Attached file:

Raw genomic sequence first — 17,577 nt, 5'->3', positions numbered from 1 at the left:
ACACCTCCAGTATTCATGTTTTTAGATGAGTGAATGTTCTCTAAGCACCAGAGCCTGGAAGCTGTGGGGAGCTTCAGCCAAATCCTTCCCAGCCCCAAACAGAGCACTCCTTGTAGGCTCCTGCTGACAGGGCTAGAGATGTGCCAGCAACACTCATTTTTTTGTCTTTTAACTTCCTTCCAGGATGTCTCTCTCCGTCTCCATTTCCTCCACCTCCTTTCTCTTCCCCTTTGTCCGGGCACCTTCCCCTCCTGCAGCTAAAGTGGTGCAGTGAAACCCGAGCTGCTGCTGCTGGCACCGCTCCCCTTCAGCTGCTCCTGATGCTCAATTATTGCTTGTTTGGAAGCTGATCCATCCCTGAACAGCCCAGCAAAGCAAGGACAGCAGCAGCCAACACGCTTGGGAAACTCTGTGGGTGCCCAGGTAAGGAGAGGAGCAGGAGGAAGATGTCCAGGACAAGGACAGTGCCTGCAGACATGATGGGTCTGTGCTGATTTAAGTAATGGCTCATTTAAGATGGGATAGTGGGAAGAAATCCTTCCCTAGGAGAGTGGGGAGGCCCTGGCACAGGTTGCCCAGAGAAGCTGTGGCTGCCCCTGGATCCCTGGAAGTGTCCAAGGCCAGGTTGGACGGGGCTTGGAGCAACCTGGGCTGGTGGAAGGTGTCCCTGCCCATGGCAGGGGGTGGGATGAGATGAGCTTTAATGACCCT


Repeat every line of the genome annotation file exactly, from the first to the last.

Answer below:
Raw genomic sequence first — 17,577 nt, 5'->3', positions numbered from 1 at the left:
ACACCTCCAGTATTCATGTTTTTAGATGAGTGAATGTTCTCTAAGCACCAGAGCCTGGAAGCTGTGGGGAGCTTCAGCCAAATCCTTCCCAGCCCCAAACAGAGCACTCCTTGTAGGCTCCTGCTGACAGGGCTAGAGATGTGCCAGCAACACTCATTTTTTTGTCTTTTAACTTCCTTCCAGGATGTCTCTCTCCGTCTCCATTTCCTCCACCTCCTTTCTCTTCCCCTTTGTCCGGGCACCTTCCCCTCCTGCAGCTAAAGTGGTGCAGTGAAACCCGAGCTGCTGCTGCTGGCACCGCTCCCCTTCAGCTGCTCCTGATGCTCAATTATTGCTTGTTTGGAAGCTGATCCATCCCTGAACAGCCCAGCAAAGCAAGGACAGCAGCAGCCAACACGCTTGGGAAACTCTGTGGGTGCCCAGGTAAGGAGAGGAGCAGGAGGAAGATGTCCAGGACAAGGACAGTGCCTGCAGACATGATGGGTCTGTGCTGATTTAAGTAATGGCTCATTTAAGATGGGATAGTGGGAAGAAATCCTTCCCTAGGAGAGTGGGGAGGCCCTGGCACAGGTTGCCCAGAGAAGCTGTGGCTGCCCCTGGATCCCTGGAAGTGTCCAAGGCCAGGTTGGACGGGGCTTGGAGCAACCTGGGCTGGTGGAAGGTGTCCCTGCCCATGGCAGGGGGTGGGATGAGATGAGCTTTAATGACCCT